Migrate in a random fashion to change the environment of each special habitat. The HSIs were then computed again.
Each habitat should be assigned a mutation rate based on the number of species present.
Random mutations should be applied to every non-light habitat. It was then recalculated for each individual HSI.
To begin the next iteration, go to step one (3). Repeat for as many generations as necessary till you have come up with the right answer.

3.2.2. Backtracking Search Algorithm (BSA)

BSA is a new evolutionary algorithm based on populations [48]. In an iterative process, the objective function is reduced to the minimum possible value. BSA has five evolutionary mechanisms: initialization, selection-I, mutation, crossover, and selection-II. As depicted in Figure 4, the BSA’s general flowchart is shown. It is explained in more detail in the following sections.
A. Initialization: BSA’s initial population (P) consists of D variables and N individuals, which are generated at random. Equivalently, Equation (3) states it this way:
Equation (3):
P i j ~ U l o w j ,   u p j .
For I = 1, 2, … N and n = 1, 2, …, D, where N is the population proportion, D is the tribulation of dimension, and U is the uniform distribution.
B. Selection-I: Pre- and post-selection are handled by the selection-I and selection-II operators, respectively, in BSA. Using the pre-selection operator, the historical population ( P o l d ) is acquired, and this data is used to decide the search’s direction. To find out what ( P o l d ) is valued, you must perform the following three steps:
Equation (4) is used to randomly construct the first historical population.
Equation (4):
P i j o l d ~ U l o w j ,   u p j
P o l d is recalculated at the beginning of each iteration by applying Equation (5)
Equation (5):
i f   a < b   t h e n   P o l d P a ,   b ~ U 0 , 1 .
where ≔ is the update procedure, and a and b are random numerals.
Using Equation (6), we can rearrange the individuals of the historical population as follows:
Equation (6):
P o l d P e r m u t i n g   P o l d
The permutation function is a random shuffling function.
C. Mutation. The mutation is applied to the first trial population (mutant) by BSA as described in Equation (7).
Equation (7):
M u t a n t = P + F · P o l d · P
where F controls the amplitude of the search direction matrix (Pald-p).
D. Crossover. As a result of BSA’s crossover, the final trial population (T) is formed. Two steps are involved:
1. For the trail population T, a binary-valued matrix (matrix) is constructed with a size of N × D, where N is the number of individuals.
2. n ϵ {1,2,…, N} and m ϵ {1, 2,…, D} are the initial values of the binary integer matrix.
The value of T is updated by using Equation (8) as follows:
Equation (8):
T n , m P n , m
E. Selection-II. BSA greedy selection is the name given to selection-II. The trail population T is replaced if its fitness values outperform those of the population P. Whichever individual with the highest fitness value yields the most effective global solution.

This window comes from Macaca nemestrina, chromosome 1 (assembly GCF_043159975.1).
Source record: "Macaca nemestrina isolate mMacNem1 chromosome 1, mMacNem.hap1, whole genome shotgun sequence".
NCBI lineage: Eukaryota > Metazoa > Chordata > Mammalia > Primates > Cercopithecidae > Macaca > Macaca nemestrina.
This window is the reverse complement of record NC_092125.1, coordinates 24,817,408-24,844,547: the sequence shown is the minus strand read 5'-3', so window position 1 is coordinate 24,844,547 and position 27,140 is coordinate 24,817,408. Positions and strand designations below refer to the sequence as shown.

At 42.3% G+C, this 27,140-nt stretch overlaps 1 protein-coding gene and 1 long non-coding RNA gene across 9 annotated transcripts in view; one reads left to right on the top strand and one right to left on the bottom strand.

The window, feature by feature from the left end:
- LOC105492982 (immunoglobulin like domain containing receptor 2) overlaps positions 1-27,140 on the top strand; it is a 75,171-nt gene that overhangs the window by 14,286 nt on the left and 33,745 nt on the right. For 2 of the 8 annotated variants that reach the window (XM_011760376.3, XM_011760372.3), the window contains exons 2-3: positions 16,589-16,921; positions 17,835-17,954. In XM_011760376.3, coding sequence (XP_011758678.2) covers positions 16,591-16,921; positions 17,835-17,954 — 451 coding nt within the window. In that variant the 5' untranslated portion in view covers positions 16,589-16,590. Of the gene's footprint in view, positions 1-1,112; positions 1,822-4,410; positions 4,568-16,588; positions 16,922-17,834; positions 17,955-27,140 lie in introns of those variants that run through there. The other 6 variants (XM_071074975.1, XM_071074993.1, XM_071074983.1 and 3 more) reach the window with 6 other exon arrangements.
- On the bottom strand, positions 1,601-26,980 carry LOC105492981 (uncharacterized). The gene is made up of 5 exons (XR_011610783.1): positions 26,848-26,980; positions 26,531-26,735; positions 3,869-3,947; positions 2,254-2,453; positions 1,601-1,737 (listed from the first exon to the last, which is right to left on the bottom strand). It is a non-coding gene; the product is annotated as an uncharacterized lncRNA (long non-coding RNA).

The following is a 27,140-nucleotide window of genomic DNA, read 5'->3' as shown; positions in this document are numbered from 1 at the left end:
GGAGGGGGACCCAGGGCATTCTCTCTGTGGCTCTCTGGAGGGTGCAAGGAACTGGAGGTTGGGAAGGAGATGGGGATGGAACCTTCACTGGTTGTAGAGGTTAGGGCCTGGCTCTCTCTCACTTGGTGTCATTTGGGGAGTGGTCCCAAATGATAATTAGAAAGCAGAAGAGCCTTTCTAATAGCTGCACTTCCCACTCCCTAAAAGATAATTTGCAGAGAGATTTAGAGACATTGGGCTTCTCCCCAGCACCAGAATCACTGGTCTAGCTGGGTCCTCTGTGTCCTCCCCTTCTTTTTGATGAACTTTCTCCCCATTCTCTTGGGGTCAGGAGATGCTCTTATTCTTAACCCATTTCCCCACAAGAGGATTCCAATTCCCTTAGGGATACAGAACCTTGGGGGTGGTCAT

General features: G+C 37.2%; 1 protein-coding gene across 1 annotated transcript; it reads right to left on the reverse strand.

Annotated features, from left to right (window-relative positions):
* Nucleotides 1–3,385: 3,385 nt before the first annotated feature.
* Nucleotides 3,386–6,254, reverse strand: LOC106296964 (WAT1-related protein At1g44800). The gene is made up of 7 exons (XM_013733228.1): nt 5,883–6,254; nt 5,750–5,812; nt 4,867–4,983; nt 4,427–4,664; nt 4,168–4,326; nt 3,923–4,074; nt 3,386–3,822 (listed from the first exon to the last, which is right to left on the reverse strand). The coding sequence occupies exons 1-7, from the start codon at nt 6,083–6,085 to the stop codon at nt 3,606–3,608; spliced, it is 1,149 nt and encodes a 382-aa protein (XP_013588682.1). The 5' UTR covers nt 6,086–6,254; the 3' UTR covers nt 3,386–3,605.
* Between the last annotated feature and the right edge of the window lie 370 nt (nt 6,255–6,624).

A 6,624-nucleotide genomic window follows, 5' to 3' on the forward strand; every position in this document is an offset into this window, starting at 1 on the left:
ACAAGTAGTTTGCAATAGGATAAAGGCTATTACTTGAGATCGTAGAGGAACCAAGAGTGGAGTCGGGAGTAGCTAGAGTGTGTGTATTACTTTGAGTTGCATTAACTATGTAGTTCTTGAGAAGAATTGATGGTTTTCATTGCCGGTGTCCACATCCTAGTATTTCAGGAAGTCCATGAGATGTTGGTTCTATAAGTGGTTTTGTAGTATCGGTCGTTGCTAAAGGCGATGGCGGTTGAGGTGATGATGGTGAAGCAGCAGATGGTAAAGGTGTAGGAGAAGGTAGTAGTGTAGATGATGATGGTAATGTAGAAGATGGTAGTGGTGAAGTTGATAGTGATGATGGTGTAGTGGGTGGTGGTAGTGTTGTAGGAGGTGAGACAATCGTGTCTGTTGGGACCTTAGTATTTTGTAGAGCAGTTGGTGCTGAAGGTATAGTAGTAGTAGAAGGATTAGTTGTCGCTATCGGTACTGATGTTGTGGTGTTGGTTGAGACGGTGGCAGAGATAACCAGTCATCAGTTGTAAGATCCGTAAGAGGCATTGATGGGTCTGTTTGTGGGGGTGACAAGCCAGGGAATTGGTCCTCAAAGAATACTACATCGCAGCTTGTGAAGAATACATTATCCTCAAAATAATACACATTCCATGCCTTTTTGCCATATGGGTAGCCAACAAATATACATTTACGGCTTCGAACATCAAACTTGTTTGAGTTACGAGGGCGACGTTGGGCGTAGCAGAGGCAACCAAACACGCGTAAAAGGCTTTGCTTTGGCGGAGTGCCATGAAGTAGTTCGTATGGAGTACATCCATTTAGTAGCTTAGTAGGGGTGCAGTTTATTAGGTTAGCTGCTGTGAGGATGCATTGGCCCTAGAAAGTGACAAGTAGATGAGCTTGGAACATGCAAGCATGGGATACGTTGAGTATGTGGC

F. Fitness evaluation. In order to evaluate a group of individuals, the fitness evaluation is utilized. An individual’s level of fitness is the outcome of this algorithm.
These procedures, apart from the initial setup, continue indefinitely until the pausing requirements have been met. A collection of BSA processes is shown in Figure 4. During initialization, the population is seeded with a random population of individuals (P). Individual historical populations ( P o l d ) are also generated in the Selection-I process. There’s a random rearrangement of P o l d members in this stage, and the P o l d value is modified. There is no change in P o l d value after several repetitions. With the help of P o l d and P, a mutation process develops a new experimental population (mutant). Furthermore, P and Mutant are used to create a population of the final cross-trial (T). P is eventually updated with all of the individuals in T in Selection-II by determining which one has the best fitness and then selecting that individual [48,49]. Those who contributed to the work, as long as you do not meet the halting conditions, you will keep switching between the first and second options. Figure 4 depicts the BSA flowchart in all of its detail.

3.3. Landslide Inventory Map (LIM) and Landslide Conditioning Factors

Applying the Artificial Intelligence optimization algorithms (BBO and BSA) in assessing and predicting high-risk regions requires a solid database containing information and factors that influence landslide occurrence [40]. Based on prior research and experts’ opinions, 16 parameters influencing slope movements were subsequently identified [50]. Using the DEM layer in ArcGIS 10.3, the slope, gradient, orientation, transverse, and longitudinal curvature layers were generated [51]. Additionally, the Normalized Difference Vegetation Index (NDVI) layer was developed on the USGS website using Landsat satellite images from ETM sensors using Arc GIS 10.3 on 8 January 2019. In each of the one hundred cities evaluated using the geodatabase, the lithological strata and radius from the fracture were derived using the same method. Likewise, lithological layers [52] and fault distance were extracted from the geological maps of thousand cities investigated [41].